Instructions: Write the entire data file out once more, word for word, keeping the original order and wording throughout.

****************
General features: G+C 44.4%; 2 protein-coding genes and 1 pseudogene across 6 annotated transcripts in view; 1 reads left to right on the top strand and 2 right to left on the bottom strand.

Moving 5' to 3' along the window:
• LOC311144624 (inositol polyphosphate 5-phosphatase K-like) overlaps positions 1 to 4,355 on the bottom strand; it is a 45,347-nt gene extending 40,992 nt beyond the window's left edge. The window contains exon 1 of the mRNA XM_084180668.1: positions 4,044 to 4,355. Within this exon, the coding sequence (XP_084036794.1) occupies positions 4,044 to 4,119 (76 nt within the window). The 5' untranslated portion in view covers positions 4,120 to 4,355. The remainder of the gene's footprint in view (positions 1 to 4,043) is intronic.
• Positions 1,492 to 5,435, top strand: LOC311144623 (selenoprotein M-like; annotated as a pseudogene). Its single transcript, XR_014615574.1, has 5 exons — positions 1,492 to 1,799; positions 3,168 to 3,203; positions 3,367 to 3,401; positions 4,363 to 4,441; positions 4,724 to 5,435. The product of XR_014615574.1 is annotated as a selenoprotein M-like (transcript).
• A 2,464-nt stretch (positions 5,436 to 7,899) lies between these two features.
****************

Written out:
General features: G+C 44.4%; 2 protein-coding genes and 1 pseudogene across 6 annotated transcripts in view; 1 reads left to right on the top strand and 2 right to left on the bottom strand.

Moving 5' to 3' along the window:
• LOC311144624 (inositol polyphosphate 5-phosphatase K-like) overlaps positions 1 to 4,355 on the bottom strand; it is a 45,347-nt gene extending 40,992 nt beyond the window's left edge. The window contains exon 1 of the mRNA XM_084180668.1: positions 4,044 to 4,355. Within this exon, the coding sequence (XP_084036794.1) occupies positions 4,044 to 4,119 (76 nt within the window). The 5' untranslated portion in view covers positions 4,120 to 4,355. The remainder of the gene's footprint in view (positions 1 to 4,043) is intronic.
• Positions 1,492 to 5,435, top strand: LOC311144623 (selenoprotein M-like; annotated as a pseudogene). Its single transcript, XR_014615574.1, has 5 exons — positions 1,492 to 1,799; positions 3,168 to 3,203; positions 3,367 to 3,401; positions 4,363 to 4,441; positions 4,724 to 5,435. The product of XR_014615574.1 is annotated as a selenoprotein M-like (transcript).
• A 2,464-nt stretch (positions 5,436 to 7,899) lies between these two features.